Let’s face it, the truth is the holidays can be incredibly stressful. Our cash flow hasn’t increased, yet our debit cards are getting dinged every fifteen seconds. We’re inundated every morning by another 83 e-mails from stores offering us 85% off and free shipping on orders over $100.00. There’s the traveling, shopping, and visiting. People seem abnormally judgmental as well, which seems contrary to what the whole Christmas thing is about, but hey, that’s just me.

The kids are out of school so there’s often childcare stress and if you’re divorced it means in most cases spreading yourself even thinner or having to be away from the kids. Depending on your relationship with your ex, you may be experiencing added anxiety attempting to schedule time with the kids and working through what can be one of the most frustrating aspects of a divorce, while at the same time trying to ensure the kids have a wonderful holiday. Regardless of the state of your divorce, chances are you’re also feeling an ounce or two of guilt for creating added stress for the kids as they get bounced around from home to home.

The holidays are also a time when people miss loved ones who aren’t around to celebrate with. We forget how many people are either separated due to military service, work, divorce or death. If you’re human, there’s a very good chance you fall into one of those categories and are missing someone this holiday season. As my readers know, this aspect of the holidays is hitting close to home this year and its affect is unmistakable. It can really put your holiday season into a tailspin and is a great cause of depression during this time of year.

And yet we move forward, faced with a choice of succumbing to the stresses that the holidays bring, or focusing our attention on bringing cheer to those around us. The reality is that the holidays aren’t unlike any
images-2other time of the year. There’s good and there’s bad. And that which we choose to focus on is really up to us. It’s easy during down time to focus on the negatives and the hardships. To feel sorry for ourselves. To stress about bills, schedules, family, traveling and being alone. But don’t we do that enough during the other 364 days a year?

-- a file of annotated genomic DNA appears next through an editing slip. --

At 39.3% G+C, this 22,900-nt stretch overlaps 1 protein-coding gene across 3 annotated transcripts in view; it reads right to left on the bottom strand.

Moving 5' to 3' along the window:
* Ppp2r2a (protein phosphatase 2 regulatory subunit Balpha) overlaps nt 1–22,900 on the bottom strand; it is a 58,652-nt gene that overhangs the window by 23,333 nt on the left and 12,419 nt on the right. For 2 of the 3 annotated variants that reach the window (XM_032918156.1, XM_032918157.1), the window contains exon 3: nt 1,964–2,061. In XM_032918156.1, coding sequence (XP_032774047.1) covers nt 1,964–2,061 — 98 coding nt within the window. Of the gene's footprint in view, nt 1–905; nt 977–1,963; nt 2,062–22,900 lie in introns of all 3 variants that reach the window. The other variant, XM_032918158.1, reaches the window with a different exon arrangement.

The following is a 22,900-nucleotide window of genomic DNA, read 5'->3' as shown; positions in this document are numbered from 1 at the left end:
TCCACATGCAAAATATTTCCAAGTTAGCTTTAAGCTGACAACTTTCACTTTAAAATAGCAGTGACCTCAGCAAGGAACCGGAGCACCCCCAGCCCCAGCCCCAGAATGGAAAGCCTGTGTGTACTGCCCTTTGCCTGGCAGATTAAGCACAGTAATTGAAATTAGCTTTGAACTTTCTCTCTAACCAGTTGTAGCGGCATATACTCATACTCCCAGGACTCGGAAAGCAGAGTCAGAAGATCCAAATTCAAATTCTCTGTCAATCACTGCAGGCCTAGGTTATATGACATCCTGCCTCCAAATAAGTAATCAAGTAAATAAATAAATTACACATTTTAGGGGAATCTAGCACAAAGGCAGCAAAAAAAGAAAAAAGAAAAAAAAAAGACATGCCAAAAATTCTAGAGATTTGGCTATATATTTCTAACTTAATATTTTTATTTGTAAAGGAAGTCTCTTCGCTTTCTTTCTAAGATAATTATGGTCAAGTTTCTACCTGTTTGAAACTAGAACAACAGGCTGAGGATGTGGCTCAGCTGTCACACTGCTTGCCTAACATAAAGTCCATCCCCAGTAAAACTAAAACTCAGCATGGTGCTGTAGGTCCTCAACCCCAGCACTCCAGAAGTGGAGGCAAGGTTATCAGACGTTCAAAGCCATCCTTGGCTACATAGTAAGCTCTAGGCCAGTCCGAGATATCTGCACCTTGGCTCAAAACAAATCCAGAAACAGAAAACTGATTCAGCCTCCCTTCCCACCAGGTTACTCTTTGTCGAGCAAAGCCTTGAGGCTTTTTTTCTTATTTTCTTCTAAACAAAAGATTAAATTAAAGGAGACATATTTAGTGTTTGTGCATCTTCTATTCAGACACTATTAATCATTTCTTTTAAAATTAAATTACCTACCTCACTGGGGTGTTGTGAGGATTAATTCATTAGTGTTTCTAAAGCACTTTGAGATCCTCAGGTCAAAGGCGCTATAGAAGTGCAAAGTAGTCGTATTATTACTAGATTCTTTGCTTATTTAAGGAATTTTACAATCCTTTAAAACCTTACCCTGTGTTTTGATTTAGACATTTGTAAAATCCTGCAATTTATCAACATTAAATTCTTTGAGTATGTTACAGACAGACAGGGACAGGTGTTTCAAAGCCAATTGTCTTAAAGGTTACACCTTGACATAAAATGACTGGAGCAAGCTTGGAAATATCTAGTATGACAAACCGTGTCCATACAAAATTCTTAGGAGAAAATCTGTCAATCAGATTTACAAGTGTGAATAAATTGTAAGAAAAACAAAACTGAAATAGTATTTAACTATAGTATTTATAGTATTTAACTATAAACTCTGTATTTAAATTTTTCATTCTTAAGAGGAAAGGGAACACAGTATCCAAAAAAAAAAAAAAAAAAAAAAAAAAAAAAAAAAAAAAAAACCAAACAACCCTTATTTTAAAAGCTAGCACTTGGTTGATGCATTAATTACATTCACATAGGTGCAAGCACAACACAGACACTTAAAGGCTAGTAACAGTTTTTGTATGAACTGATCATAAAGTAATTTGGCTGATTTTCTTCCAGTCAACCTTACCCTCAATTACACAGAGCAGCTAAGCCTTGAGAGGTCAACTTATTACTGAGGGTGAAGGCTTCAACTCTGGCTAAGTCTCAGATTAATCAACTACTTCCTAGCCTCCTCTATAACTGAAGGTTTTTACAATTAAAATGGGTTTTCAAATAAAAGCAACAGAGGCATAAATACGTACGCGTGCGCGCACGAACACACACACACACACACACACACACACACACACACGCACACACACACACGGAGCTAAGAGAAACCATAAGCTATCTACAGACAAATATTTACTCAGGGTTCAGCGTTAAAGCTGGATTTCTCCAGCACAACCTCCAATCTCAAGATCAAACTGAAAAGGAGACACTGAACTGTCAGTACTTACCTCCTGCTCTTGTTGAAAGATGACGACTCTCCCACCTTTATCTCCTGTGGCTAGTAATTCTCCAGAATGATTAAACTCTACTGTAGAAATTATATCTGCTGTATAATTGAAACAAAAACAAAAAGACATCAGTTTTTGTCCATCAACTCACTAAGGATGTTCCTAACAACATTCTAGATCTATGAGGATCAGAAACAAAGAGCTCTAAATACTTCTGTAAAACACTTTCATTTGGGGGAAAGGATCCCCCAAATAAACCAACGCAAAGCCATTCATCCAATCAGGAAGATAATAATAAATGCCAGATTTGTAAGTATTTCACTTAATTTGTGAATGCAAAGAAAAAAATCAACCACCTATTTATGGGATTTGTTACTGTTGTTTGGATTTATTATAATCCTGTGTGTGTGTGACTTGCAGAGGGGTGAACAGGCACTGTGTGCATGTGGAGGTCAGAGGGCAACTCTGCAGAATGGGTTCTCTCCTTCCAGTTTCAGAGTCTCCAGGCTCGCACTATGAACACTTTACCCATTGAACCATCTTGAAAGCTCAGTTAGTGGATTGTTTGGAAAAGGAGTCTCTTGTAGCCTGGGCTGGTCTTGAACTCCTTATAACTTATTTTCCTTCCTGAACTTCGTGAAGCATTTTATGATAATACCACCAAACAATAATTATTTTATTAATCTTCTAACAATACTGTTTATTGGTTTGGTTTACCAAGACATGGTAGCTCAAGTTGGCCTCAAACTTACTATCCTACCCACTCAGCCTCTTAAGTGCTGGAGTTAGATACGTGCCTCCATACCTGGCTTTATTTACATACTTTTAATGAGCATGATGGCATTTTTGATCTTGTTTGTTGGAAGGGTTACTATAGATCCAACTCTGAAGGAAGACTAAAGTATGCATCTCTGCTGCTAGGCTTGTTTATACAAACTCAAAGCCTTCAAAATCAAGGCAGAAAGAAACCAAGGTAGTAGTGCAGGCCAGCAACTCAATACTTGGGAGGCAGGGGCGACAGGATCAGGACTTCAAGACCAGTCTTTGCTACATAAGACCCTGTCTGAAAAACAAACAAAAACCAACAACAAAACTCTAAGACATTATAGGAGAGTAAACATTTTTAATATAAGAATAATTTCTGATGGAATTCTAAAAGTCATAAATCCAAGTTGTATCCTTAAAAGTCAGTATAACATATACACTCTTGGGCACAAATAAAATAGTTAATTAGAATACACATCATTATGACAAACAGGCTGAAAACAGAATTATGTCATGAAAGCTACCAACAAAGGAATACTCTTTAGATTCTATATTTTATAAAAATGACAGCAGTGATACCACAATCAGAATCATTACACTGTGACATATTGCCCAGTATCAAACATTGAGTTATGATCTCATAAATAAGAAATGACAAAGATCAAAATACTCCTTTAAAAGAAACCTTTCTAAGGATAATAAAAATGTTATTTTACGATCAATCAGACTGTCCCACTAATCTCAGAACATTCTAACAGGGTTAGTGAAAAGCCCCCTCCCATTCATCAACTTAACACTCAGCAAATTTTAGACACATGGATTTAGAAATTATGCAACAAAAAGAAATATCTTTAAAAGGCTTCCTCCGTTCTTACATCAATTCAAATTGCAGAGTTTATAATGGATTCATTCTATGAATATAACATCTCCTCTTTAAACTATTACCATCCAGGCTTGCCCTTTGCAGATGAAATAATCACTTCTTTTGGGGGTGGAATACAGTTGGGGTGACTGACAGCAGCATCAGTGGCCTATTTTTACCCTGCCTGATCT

My wish for you this year is that you can find joy in the season. To see through the clutter and allow the spirit of the holidays into your heart. To rise above and combat every argument with a smile and a cookie. I guarantee you that no matter how bad your world is, the guy across the street is struggling just as much if not more. Let’s face it, we all have our crosses to bare. That’s one aspect of life we really have no control over. And I’ve seen people dragging crosses ten times bigger than mine. Some things just are what they are and it’s up to us to pull up our big girl panties and keep moving forward. Otherwise we trip on em, and then we just look stupid. Let’s just be honest and say it; for many the holidays suck. So let’s all band together and have a sucky holiday together. Maybe in doing so we’ll discover a spirit we hadn’t anticipated.

I believe the holidays are a chance to let people know that they’re not alone. That someone on this earth may be hurting too for the exact same reason. It’s not easy though. It means shrugging off our own hardships and opening our hearts to another who may be hurting as well. Sometimes it’s something as simple as a smile, a friendly greeting or just an acknowledgement that someone recognizes your pain. And so I say to you, you’re not alone and you’re going to be OK. So turn on some Christmas music, make some hot cocoa and do your best to focus on the positives. I’m pretty sure if you look hard enough you have a stocking full.

 

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Happy $$$$’n Holidays!

First, before I start my little rant, let me make it very clear that I love to give my kids gifts for Christmas and when married was the one who had to be told to ease up a bit at times. I start thinking about their gifts in July and have been known more than once to be the last guy at the check out on Christmas Eve. That out of the way, here we go.

I came home yesterday to no fewer than 13 catalogues from various retail outlets in my mailbox. A good majority of them were targeted toward kids. When my own kids got home from school they proceeded to images-1pounce on them and started circling everything they wanted for Christmas. Add that to the hundreds of e-mails I get from every retailer on the planet offering “50%, 60% up to 120% off!,” along with all of the clothing trends they bring home from school and you start to feel like you’re an idiot if you DON’T go shopping when they open the doors at 4 am.